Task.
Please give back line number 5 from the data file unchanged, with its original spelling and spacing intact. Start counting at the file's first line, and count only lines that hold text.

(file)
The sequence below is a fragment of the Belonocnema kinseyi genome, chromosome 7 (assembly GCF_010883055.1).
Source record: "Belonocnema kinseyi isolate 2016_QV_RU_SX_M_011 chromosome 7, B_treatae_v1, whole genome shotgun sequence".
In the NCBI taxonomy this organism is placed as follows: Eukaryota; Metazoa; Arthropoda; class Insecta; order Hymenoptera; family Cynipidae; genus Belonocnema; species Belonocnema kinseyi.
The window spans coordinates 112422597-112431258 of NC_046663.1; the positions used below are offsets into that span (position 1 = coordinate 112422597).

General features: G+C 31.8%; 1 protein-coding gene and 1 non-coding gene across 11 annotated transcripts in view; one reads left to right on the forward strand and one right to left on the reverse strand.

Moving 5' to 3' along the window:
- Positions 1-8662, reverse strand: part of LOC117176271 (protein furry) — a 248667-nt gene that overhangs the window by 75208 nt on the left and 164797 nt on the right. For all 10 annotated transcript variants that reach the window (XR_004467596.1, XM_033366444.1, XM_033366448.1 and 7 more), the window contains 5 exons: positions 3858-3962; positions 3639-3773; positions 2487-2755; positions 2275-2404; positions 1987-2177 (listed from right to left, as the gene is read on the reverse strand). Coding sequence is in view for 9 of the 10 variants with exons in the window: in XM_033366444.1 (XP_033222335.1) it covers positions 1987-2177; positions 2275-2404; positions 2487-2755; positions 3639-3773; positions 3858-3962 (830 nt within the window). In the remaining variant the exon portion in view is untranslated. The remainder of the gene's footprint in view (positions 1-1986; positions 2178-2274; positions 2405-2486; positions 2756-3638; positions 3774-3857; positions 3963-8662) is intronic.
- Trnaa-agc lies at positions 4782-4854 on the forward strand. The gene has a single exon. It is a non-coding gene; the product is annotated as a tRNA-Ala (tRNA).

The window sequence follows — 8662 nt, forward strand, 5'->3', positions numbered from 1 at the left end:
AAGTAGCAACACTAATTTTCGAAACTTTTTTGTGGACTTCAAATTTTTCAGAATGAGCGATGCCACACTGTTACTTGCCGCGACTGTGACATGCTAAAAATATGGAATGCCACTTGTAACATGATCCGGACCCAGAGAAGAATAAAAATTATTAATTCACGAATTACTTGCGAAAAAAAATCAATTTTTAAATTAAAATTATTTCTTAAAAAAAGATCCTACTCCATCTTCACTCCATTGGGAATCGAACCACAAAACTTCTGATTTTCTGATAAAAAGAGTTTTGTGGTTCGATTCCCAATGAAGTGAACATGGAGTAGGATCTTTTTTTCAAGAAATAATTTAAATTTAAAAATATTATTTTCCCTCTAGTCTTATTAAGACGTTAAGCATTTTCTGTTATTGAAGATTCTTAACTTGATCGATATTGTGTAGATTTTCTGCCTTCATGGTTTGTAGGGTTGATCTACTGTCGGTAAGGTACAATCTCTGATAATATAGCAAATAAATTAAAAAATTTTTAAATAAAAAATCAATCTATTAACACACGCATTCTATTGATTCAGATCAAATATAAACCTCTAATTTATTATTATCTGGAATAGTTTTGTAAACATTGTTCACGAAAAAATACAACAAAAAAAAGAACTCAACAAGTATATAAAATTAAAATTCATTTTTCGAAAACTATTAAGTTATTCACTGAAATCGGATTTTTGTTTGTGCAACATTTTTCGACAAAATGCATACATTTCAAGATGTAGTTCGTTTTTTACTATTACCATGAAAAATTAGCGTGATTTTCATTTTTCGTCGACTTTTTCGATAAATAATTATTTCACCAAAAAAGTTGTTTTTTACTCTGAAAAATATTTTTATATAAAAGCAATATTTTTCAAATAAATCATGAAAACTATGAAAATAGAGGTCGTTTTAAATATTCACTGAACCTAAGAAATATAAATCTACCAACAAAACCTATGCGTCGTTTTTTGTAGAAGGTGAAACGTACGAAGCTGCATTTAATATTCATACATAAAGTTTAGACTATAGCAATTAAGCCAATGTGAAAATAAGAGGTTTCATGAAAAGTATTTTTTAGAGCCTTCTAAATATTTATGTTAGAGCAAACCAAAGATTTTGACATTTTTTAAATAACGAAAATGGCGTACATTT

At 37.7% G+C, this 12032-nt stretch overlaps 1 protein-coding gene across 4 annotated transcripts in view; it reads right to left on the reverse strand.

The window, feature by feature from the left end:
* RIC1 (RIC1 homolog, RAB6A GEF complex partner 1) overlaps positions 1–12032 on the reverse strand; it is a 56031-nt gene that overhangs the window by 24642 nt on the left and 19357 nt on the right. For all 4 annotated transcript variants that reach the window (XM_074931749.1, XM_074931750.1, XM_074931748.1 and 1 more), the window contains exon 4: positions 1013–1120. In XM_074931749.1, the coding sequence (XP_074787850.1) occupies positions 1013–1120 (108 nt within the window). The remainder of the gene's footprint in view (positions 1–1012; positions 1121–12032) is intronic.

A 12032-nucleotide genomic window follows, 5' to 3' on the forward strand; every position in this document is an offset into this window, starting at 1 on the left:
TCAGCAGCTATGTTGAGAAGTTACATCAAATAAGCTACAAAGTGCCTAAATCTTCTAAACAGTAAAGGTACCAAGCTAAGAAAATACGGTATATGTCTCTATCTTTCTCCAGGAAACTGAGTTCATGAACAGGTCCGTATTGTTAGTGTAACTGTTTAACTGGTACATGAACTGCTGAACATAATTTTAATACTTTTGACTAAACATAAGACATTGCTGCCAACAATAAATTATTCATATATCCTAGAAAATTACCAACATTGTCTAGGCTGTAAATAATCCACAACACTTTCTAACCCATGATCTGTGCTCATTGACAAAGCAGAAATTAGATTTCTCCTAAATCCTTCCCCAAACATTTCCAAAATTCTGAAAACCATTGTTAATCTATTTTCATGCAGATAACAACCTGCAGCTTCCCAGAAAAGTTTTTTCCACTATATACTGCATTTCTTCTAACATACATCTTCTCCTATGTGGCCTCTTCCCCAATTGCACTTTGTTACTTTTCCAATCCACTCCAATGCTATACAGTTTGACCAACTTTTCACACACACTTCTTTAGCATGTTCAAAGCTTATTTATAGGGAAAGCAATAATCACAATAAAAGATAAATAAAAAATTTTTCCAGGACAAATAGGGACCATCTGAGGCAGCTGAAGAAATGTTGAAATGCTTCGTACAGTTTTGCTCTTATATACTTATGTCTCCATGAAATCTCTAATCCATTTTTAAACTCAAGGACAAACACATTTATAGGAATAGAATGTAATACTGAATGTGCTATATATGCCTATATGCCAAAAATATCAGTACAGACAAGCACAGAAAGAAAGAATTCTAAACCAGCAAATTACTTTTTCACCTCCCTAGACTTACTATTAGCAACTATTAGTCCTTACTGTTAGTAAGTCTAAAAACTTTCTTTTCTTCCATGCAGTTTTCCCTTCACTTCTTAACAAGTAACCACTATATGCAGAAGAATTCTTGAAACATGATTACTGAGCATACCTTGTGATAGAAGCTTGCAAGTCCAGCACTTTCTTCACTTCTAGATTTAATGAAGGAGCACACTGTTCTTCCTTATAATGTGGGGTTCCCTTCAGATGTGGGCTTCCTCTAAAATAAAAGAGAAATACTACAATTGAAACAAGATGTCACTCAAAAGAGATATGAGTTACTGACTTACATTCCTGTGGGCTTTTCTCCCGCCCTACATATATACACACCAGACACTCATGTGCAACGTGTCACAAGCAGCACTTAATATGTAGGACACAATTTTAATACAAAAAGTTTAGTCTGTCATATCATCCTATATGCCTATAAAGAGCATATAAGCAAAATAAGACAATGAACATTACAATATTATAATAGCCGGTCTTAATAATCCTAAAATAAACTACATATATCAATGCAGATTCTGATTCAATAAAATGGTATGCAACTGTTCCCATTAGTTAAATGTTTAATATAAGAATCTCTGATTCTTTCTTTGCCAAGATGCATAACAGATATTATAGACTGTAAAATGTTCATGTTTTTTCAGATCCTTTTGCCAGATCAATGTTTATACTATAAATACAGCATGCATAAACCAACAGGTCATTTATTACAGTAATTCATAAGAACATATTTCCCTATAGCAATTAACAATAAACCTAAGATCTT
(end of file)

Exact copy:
General features: G+C 31.8%; 1 protein-coding gene and 1 non-coding gene across 11 annotated transcripts in view; one reads left to right on the forward strand and one right to left on the reverse strand.